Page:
There are different ways in which to verge the art, that of Terre Rybovich is undoubtedly one of those more authentic because it consists of a multi-track range of body movements. Her body.
For Terre Rybovich, from West Palm Beach, passion and creativity are characteristics that flow in the family’s genetic imprinting. The famous Tommy Rybovich, her father, was the man who in the 40s created the first luxury sport fishing boat in Palm Beach, becoming the architect, along with the brothers, of Rybovich fame. Terre speaks and remembers her father’s blue boat models with nostalgia and deep respect, looking at the design of boats with referential rigor.
But if her father was involved in construction and nautical design, Terre cultivated her talents over time, initially studying economics and politics, and then becoming an activist in the social field.
Sixteen years ago she then decided to abandon the economic-political notions to make art, but still after some time she admits that the activism of the past was a courageous push that channeled into the artistic world.
The idea of drawing with her body came years ago when, due to flu and high fever, she had delirium episodes that led her to enter this artistic form with which to create a generative and stimulating work on a large scale. The process is as simple as it is interesting: after covering the sheet of paper with compressed charcoal powder, she strips naked and rests on the sheet, letting her body leave its mark, body printing and composing it unconsciously.
Movement, conformation of the skin, pressure of the body and sedimentation of the charcoal, are components that affect the final result, which has as its main factor the role-played by chance. Chance, interpreted in the common game of dice as drawing of lots, represents for the artist, a fundamental element that allows her to understand how the human mind reacts in a totally unexpected way in front of creative inputs that it has not voluntarily generated.
After the physical work is on the sheet, Rybovich stops, and sits on a chair in silence, and at a safe distance observes for a long time the stabilized image of the charcoal. Every new design, in which the mind renounces its role as author, requires a period of acceptance before the mind recognizes the imprint of the body. With a shift of perception, and sometimes with the use of graphite and pastels, she elaborates and emphasizes other elements that the mind recognizes.
It is very easy to see in her unconscious compositions, somehow Michelangelo style, or Egon Schiele’s body twists. Her work becomes a profound spiritual connection that invites the observer, to explore black-gray areas that are connected to the collective memory.
Her works lay bare the unconscious, taking on depth with emotional contours that she sometimes deliberately emphasizes, incorporating small parts of color, with a preference of red. She considers the red a very powerful color that becomes a kinetic projection of the self: beyond to give movement to the composition, it represents her unconscious exuberance.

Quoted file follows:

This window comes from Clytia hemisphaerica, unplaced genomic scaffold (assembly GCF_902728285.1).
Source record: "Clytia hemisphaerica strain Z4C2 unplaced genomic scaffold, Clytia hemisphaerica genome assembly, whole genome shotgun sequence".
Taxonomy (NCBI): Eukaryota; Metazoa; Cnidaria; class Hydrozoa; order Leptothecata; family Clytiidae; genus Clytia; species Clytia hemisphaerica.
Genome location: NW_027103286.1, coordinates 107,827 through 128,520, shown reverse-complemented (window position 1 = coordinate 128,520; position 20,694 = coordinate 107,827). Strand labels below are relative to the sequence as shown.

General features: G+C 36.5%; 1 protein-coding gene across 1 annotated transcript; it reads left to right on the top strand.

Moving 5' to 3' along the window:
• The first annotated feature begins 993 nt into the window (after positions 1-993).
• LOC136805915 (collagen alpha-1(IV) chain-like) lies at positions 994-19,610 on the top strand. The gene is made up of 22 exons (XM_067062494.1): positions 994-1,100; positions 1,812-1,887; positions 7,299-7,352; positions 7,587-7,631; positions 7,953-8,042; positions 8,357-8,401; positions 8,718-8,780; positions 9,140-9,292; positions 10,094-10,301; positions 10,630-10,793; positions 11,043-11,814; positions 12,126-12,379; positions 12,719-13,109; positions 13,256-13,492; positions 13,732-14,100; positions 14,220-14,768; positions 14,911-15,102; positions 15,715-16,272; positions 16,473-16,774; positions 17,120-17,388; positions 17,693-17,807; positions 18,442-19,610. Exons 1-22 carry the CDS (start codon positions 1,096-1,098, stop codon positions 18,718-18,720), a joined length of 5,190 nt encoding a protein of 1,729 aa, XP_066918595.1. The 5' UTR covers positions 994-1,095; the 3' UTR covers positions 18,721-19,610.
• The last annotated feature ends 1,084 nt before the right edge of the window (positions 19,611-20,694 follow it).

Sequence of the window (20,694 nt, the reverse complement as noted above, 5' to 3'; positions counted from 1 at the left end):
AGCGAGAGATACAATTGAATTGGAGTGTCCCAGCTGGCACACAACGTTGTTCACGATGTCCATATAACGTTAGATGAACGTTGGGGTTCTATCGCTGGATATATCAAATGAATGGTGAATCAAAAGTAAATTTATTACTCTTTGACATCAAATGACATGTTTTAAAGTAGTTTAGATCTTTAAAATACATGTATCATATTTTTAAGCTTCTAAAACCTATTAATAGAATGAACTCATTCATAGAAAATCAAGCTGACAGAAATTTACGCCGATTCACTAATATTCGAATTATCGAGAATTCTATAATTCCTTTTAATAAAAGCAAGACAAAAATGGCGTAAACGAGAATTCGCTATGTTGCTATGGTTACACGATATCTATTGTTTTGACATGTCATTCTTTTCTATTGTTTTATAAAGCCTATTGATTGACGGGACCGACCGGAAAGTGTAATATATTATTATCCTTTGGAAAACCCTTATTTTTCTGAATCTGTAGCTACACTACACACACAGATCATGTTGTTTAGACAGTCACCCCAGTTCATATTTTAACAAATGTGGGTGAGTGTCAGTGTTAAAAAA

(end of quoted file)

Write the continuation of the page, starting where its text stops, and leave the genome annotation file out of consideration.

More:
Parallel to drawing and body art is Terre Rybovich’s passion for bird watching, this form of bird observation, to which she combines small-scale artistic representation In her studio. The works are exhibited on a metal structure vaguely reminiscent of an aviary that attracts the attention and it seems almost as if the birds are chirping. Unlike the corporal works, the birds that Terre studies, are represented in a very colorful shapes.
Her works boast several exhibitions in South Florida and are featuring in private collections, as well as being part of the Viewing Program of the Drawing Center in New York City since 2004.
Following the exhibition in Istanbul, Turkey, she became interested in Sufism, the art of Islamic mysticism, and in 2008 completed a tour entitled “The Naked Brush” in which she personally met gallerists around America, interested in her work, that was also followed by a blog, which represents the stages of her journey with unperturbed sincerity and beauty.
Among the latest paintings one is currently exhibited at the Ann Norton Sculpture Garden in West Palm Beach, on the occasion of the performance of “The art of Sherlock Holmes“, conceived by Phil Growick. The curator of the book, and author of numerous volumes who personally knows Terre Rybovich, and to celebrate the first volume, composed exclusively of illustrations by artists residing in West Palm Beach, each artist was given a story. Terre Rybovich illustration relates to the story of David Marcum, The Stolen Relic. In her work she portrays in her style the palm of his hands combined with the image of her as a child, the grayscale rhythm is broken by the red roses inserted at the bottom of the sheet that symbolically represent the scent of roses that according to legend, and the story represented, seems to come from the tomb of St. Nicholas of Bari.
If the creativity of the father has served for artistic imprinting, the legacy left by the mother is no less in the experimentation and production of her latest works. In her experimental works she researches images that are both beautiful and curious, and reproducing the teachings of cutting and sewing impartial by her mother, she produced a series of paper and fabric busts modeled on her torso. In 2015 he also produced sculptures based on maternal teachings: The sculptures depict her holding a pile of books on her head (the fundamental texts in her career as student) according to the way her mother had taught her to maintain a correct posture.
Many, infinite possibilities to interpret and compose art, and if we have the courage to put ourselves in first person with the desire to explore different communication channels with our body, we can really create something incredible, and as Terre Rybovich says: “Beauty looks at us, it’s up to us to take it “.